Here are a very few principles which are key:
- Centralize/activate/use your king. In the endgame he is one of your strongest pieces, and needs to be utilized.
- When you have the advantage, exchange pieces, and don't exchange pawns. Every exchange of pawns means one less potential promotion for the side with the advantage.
- Passed pawns must be pushed, and outside passers are the best. An outside passed pawn can be the most distracting to an opponent's king or other pieces, keeping them out of other action.
- Principle of 2 Weaknesses. One of the best way to convert an advantage into a win is to use it to induce another problem in the opponent's position, when he or she will then be forced to fight a war on two fronts. (For instance, this can be why an outside passer is so strong: while the opponent deals with it, a second weakness can be created and exploited on the other side of the board.)
- Do not hurry! Here are some words from Shereshevsky, coming from his chapter with this title in his classic Endgame Strategy:
How many endings have not been won, merely because the stronger side tried to win as quickly as possible, and neglected to make simple strengthening moves before embarking on positive action. Following the principle of "do not hurry", it is possible to battle for a win in positions with a slight but persistent advantage. ... The logic behind the "do not hurry" principle is mainly psychological. It can be especially recommended to act according to this principle when the opponent is deprived of active counterplay.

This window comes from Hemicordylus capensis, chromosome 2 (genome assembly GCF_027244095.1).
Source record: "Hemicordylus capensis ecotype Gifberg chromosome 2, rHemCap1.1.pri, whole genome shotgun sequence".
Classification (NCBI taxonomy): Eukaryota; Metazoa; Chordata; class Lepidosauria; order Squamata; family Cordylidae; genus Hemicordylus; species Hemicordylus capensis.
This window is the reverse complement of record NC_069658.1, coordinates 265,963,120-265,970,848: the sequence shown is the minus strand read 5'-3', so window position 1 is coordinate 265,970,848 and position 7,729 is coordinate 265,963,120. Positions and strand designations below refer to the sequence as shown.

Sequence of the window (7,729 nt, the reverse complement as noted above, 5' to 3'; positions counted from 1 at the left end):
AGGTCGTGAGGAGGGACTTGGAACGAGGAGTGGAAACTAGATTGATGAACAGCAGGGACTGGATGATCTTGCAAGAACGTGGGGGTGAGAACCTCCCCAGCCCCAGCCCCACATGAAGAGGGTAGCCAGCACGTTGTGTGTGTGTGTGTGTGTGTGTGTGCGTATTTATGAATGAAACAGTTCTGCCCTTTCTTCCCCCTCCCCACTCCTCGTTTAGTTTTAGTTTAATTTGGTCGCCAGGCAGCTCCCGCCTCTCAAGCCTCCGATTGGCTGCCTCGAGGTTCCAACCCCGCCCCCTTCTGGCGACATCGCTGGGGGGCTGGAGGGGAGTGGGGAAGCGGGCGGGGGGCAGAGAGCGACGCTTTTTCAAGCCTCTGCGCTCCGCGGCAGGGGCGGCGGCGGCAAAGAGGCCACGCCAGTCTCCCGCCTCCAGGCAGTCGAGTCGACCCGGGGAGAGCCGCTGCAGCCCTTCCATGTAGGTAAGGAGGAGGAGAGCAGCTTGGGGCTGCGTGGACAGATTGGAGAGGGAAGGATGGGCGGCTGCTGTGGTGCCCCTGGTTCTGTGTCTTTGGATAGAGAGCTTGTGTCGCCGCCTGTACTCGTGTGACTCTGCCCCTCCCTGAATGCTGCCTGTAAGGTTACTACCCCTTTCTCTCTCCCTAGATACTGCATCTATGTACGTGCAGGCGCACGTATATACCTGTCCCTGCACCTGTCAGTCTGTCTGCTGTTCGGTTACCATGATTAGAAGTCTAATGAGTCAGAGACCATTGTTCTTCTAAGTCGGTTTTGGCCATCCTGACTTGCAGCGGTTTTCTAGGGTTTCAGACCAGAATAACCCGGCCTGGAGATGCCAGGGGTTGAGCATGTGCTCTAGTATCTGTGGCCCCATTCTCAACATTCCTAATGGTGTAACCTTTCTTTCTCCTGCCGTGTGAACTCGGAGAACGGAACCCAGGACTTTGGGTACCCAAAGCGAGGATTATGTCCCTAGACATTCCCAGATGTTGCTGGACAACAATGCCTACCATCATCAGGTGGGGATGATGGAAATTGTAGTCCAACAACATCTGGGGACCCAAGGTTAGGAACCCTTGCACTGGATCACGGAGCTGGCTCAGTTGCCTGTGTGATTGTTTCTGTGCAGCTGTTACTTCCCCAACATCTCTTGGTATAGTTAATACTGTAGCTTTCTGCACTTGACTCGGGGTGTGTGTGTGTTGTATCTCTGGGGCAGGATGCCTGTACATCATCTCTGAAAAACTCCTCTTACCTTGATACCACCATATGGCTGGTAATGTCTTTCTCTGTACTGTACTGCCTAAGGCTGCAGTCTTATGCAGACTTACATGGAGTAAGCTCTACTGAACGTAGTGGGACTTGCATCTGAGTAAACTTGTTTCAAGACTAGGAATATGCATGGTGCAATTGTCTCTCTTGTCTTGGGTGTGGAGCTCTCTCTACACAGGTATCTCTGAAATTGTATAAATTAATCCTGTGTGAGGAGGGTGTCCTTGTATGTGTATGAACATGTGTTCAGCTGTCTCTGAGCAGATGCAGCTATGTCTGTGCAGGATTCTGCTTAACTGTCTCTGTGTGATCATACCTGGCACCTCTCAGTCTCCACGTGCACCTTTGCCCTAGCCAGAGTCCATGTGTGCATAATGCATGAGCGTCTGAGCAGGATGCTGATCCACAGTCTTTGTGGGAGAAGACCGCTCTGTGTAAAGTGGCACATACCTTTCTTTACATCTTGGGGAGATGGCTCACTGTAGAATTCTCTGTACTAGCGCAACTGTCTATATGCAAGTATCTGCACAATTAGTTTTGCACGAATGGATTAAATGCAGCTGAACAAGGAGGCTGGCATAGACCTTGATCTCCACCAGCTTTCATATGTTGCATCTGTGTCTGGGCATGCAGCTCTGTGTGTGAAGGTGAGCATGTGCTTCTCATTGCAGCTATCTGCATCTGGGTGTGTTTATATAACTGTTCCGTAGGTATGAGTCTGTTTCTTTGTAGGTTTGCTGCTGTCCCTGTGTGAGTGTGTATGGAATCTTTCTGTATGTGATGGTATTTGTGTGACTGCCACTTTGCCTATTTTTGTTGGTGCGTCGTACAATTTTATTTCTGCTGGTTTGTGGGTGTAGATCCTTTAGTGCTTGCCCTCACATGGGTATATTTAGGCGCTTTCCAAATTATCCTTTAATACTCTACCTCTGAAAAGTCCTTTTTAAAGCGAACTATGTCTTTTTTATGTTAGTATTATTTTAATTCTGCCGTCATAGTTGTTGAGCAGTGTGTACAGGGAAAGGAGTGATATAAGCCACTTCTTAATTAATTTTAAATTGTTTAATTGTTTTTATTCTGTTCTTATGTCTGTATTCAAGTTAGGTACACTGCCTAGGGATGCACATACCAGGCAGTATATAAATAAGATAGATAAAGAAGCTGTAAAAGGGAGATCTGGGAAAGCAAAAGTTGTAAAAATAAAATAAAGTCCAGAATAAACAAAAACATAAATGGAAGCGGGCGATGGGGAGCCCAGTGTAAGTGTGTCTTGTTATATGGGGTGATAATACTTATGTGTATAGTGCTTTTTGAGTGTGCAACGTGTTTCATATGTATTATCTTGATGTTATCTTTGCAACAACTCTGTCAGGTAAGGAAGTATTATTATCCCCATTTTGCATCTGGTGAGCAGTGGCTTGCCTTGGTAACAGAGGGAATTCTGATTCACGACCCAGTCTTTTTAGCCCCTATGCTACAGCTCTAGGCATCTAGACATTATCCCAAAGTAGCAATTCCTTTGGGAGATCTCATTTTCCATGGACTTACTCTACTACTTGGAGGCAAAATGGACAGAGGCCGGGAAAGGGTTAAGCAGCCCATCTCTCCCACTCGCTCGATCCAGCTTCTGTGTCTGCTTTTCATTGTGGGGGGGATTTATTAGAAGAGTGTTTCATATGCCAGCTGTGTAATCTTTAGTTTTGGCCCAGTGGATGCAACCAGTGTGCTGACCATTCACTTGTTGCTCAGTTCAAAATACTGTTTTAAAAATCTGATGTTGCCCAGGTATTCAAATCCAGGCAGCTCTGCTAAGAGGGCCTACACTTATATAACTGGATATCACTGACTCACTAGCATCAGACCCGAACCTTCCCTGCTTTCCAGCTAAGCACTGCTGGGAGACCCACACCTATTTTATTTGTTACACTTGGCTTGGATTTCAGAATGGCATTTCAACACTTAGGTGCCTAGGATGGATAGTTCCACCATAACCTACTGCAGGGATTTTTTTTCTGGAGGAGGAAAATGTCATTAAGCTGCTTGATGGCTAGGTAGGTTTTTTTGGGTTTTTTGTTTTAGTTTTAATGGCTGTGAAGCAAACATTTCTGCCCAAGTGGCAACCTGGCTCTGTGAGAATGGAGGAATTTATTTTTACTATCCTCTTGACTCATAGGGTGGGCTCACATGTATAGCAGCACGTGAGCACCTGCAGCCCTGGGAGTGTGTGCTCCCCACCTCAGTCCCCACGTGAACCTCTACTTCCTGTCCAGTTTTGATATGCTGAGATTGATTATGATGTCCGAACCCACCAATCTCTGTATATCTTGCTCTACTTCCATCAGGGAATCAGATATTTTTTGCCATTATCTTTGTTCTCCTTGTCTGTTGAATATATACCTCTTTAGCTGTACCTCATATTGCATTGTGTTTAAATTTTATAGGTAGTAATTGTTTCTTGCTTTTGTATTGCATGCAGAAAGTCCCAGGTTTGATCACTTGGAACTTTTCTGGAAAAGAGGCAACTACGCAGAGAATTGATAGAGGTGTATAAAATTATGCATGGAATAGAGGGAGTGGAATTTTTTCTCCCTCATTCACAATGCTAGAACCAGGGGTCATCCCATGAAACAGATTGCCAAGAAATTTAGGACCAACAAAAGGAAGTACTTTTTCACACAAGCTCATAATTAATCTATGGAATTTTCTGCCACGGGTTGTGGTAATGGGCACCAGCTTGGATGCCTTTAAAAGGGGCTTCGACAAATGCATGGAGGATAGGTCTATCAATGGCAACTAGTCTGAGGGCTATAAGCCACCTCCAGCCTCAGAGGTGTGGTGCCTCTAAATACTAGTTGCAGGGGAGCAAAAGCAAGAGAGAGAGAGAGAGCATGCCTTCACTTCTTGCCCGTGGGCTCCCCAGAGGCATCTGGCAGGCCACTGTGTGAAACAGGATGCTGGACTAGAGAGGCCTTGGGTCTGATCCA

Plenty more such principles can be formulated of course. These are just a few very general ones that can apply in most any endgame.
One book along the lines of your question that I cannot recommend highly enough is Rate Your Endgame by Edmar Mednis and Colin Crouch (based on Mednis' earlier Practical Endgame Lessons). It's now out of print, but if you can find a used copy, grab it. It offers its own explanation of endgame principles, and illustrates them with many examples, which are presented in a "test your play" format, where you are prompted to play one side of an ending from actual play. I got this book early on when I started "really" playing chess, and remember loving it, and learning a good deal. It is very much a general manual on how to approach the endgame, rather than being a discussion of various theoretical positions/endings. I've never read a poor opinion of this book, and when someone like Mark Dvoretsky gives something praise, it's not to be ignored.